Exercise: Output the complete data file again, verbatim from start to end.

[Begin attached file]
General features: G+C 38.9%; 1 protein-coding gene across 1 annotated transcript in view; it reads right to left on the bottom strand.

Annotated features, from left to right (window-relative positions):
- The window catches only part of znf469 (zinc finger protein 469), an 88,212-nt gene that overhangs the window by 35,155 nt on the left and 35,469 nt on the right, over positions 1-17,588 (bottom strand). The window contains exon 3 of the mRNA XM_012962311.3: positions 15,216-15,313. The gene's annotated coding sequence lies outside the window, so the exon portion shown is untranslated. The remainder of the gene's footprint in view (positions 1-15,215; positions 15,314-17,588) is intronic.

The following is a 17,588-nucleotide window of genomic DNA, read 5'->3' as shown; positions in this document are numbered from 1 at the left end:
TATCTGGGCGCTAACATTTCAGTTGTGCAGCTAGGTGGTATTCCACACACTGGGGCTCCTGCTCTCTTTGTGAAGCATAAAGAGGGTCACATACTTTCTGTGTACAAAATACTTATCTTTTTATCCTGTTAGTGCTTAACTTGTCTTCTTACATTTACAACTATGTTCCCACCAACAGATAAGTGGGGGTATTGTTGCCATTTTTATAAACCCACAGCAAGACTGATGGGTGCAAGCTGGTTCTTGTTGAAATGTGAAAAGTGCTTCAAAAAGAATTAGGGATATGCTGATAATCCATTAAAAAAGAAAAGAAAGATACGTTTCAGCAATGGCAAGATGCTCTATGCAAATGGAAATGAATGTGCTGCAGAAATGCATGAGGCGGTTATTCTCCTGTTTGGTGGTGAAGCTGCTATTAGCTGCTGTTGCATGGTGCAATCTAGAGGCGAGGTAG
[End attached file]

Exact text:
General features: G+C 38.9%; 1 protein-coding gene across 1 annotated transcript in view; it reads right to left on the bottom strand.

Annotated features, from left to right (window-relative positions):
- The window catches only part of znf469 (zinc finger protein 469), an 88,212-nt gene that overhangs the window by 35,155 nt on the left and 35,469 nt on the right, over positions 1-17,588 (bottom strand). The window contains exon 3 of the mRNA XM_012962311.3: positions 15,216-15,313. The gene's annotated coding sequence lies outside the window, so the exon portion shown is untranslated. The remainder of the gene's footprint in view (positions 1-15,215; positions 15,314-17,588) is intronic.

The following is a 17,588-nucleotide window of genomic DNA, read 5'->3' as shown; positions in this document are numbered from 1 at the left end:
TATCTGGGCGCTAACATTTCAGTTGTGCAGCTAGGTGGTATTCCACACACTGGGGCTCCTGCTCTCTTTGTGAAGCATAAAGAGGGTCACATACTTTCTGTGTACAAAATACTTATCTTTTTATCCTGTTAGTGCTTAACTTGTCTTCTTACATTTACAACTATGTTCCCACCAACAGATAAGTGGGGGTATTGTTGCCATTTTTATAAACCCACAGCAAGACTGATGGGTGCAAGCTGGTTCTTGTTGAAATGTGAAAAGTGCTTCAAAAAGAATTAGGGATATGCTGATAATCCATTAAAAAAGAAAAGAAAGATACGTTTCAGCAATGGCAAGATGCTCTATGCAAATGGAAATGAATGTGCTGCAGAAATGCATGAGGCGGTTATTCTCCTGTTTGGTGGTGAAGCTGCTATTAGCTGCTGTTGCATGGTGCAATCTAGAGGCGAGGTAG